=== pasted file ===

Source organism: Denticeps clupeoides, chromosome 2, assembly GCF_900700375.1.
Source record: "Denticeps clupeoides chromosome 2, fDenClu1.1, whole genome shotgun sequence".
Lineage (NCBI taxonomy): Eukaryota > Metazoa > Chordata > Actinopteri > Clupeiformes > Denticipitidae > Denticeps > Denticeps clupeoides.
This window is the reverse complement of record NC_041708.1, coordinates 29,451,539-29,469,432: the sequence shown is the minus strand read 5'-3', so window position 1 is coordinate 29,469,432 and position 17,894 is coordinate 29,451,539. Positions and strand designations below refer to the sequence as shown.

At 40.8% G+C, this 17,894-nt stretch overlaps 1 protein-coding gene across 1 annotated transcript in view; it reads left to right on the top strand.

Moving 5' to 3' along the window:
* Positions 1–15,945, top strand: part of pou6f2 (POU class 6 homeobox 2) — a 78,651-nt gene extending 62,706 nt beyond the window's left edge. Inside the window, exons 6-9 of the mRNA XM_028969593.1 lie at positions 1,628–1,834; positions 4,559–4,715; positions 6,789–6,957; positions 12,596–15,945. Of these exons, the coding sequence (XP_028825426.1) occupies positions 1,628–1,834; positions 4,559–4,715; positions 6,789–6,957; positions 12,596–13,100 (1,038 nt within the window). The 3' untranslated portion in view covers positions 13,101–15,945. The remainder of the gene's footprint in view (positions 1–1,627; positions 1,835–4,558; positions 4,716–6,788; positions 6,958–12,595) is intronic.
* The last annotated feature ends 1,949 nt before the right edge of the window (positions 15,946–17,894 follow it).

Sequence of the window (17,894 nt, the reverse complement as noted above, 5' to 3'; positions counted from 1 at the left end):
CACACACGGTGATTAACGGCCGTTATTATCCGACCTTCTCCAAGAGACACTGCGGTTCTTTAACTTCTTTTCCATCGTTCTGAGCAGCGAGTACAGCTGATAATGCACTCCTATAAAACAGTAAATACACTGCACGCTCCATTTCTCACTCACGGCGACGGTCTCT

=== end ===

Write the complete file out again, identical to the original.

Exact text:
Source organism: Denticeps clupeoides, chromosome 2, assembly GCF_900700375.1.
Source record: "Denticeps clupeoides chromosome 2, fDenClu1.1, whole genome shotgun sequence".
Lineage (NCBI taxonomy): Eukaryota > Metazoa > Chordata > Actinopteri > Clupeiformes > Denticipitidae > Denticeps > Denticeps clupeoides.
This window is the reverse complement of record NC_041708.1, coordinates 29,451,539-29,469,432: the sequence shown is the minus strand read 5'-3', so window position 1 is coordinate 29,469,432 and position 17,894 is coordinate 29,451,539. Positions and strand designations below refer to the sequence as shown.

At 40.8% G+C, this 17,894-nt stretch overlaps 1 protein-coding gene across 1 annotated transcript in view; it reads left to right on the top strand.

Moving 5' to 3' along the window:
* Positions 1–15,945, top strand: part of pou6f2 (POU class 6 homeobox 2) — a 78,651-nt gene extending 62,706 nt beyond the window's left edge. Inside the window, exons 6-9 of the mRNA XM_028969593.1 lie at positions 1,628–1,834; positions 4,559–4,715; positions 6,789–6,957; positions 12,596–15,945. Of these exons, the coding sequence (XP_028825426.1) occupies positions 1,628–1,834; positions 4,559–4,715; positions 6,789–6,957; positions 12,596–13,100 (1,038 nt within the window). The 3' untranslated portion in view covers positions 13,101–15,945. The remainder of the gene's footprint in view (positions 1–1,627; positions 1,835–4,558; positions 4,716–6,788; positions 6,958–12,595) is intronic.
* The last annotated feature ends 1,949 nt before the right edge of the window (positions 15,946–17,894 follow it).

Sequence of the window (17,894 nt, the reverse complement as noted above, 5' to 3'; positions counted from 1 at the left end):
CACACACGGTGATTAACGGCCGTTATTATCCGACCTTCTCCAAGAGACACTGCGGTTCTTTAACTTCTTTTCCATCGTTCTGAGCAGCGAGTACAGCTGATAATGCACTCCTATAAAACAGTAAATACACTGCACGCTCCATTTCTCACTCACGGCGACGGTCTCT